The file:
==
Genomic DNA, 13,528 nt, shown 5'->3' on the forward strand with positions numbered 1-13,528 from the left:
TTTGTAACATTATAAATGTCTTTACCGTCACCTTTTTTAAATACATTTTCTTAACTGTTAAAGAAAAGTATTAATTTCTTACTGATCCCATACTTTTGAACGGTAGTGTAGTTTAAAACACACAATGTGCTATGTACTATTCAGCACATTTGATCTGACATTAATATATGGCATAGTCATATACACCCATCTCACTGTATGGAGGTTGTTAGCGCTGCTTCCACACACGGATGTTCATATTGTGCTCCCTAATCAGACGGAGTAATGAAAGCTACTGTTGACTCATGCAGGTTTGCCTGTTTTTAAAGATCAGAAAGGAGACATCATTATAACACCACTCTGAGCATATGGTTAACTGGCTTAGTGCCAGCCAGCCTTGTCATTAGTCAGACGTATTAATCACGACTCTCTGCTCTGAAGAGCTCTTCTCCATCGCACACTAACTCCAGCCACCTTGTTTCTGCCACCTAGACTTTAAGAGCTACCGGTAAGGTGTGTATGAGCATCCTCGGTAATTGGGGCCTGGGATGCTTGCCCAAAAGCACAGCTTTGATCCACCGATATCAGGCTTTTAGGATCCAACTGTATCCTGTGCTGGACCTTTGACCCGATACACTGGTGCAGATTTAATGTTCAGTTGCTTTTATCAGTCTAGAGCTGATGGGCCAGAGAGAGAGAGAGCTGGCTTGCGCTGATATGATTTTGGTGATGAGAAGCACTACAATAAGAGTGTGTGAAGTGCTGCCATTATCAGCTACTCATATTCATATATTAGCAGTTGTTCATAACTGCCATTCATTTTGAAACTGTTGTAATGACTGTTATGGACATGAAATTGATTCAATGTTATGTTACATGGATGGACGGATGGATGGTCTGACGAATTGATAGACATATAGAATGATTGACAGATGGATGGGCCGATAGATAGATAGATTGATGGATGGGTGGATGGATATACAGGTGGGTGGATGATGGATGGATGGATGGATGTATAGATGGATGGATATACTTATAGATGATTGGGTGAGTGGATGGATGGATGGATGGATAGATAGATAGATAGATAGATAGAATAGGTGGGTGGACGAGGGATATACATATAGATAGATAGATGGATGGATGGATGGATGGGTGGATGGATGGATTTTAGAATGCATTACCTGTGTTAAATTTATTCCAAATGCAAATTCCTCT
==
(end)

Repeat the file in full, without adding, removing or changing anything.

Genomic DNA, 13,528 nt, shown 5'->3' on the forward strand with positions numbered 1-13,528 from the left:
TTTGTAACATTATAAATGTCTTTACCGTCACCTTTTTTAAATACATTTTCTTAACTGTTAAAGAAAAGTATTAATTTCTTACTGATCCCATACTTTTGAACGGTAGTGTAGTTTAAAACACACAATGTGCTATGTACTATTCAGCACATTTGATCTGACATTAATATATGGCATAGTCATATACACCCATCTCACTGTATGGAGGTTGTTAGCGCTGCTTCCACACACGGATGTTCATATTGTGCTCCCTAATCAGACGGAGTAATGAAAGCTACTGTTGACTCATGCAGGTTTGCCTGTTTTTAAAGATCAGAAAGGAGACATCATTATAACACCACTCTGAGCATATGGTTAACTGGCTTAGTGCCAGCCAGCCTTGTCATTAGTCAGACGTATTAATCACGACTCTCTGCTCTGAAGAGCTCTTCTCCATCGCACACTAACTCCAGCCACCTTGTTTCTGCCACCTAGACTTTAAGAGCTACCGGTAAGGTGTGTATGAGCATCCTCGGTAATTGGGGCCTGGGATGCTTGCCCAAAAGCACAGCTTTGATCCACCGATATCAGGCTTTTAGGATCCAACTGTATCCTGTGCTGGACCTTTGACCCGATACACTGGTGCAGATTTAATGTTCAGTTGCTTTTATCAGTCTAGAGCTGATGGGCCAGAGAGAGAGAGAGCTGGCTTGCGCTGATATGATTTTGGTGATGAGAAGCACTACAATAAGAGTGTGTGAAGTGCTGCCATTATCAGCTACTCATATTCATATATTAGCAGTTGTTCATAACTGCCATTCATTTTGAAACTGTTGTAATGACTGTTATGGACATGAAATTGATTCAATGTTATGTTACATGGATGGACGGATGGATGGTCTGACGAATTGATAGACATATAGAATGATTGACAGATGGATGGGCCGATAGATAGATAGATTGATGGATGGGTGGATGGATATACAGGTGGGTGGATGATGGATGGATGGATGGATGTATAGATGGATGGATATACTTATAGATGATTGGGTGAGTGGATGGATGGATGGATGGATAGATAGATAGATAGATAGATAGAATAGGTGGGTGGACGAGGGATATACATATAGATAGATAGATGGATGGATGGATGGATGGGTGGATGGATGGATTTTAGAATGCATTACCTGTGTTAAATTTATTCCAAATGCAAATTCCTCT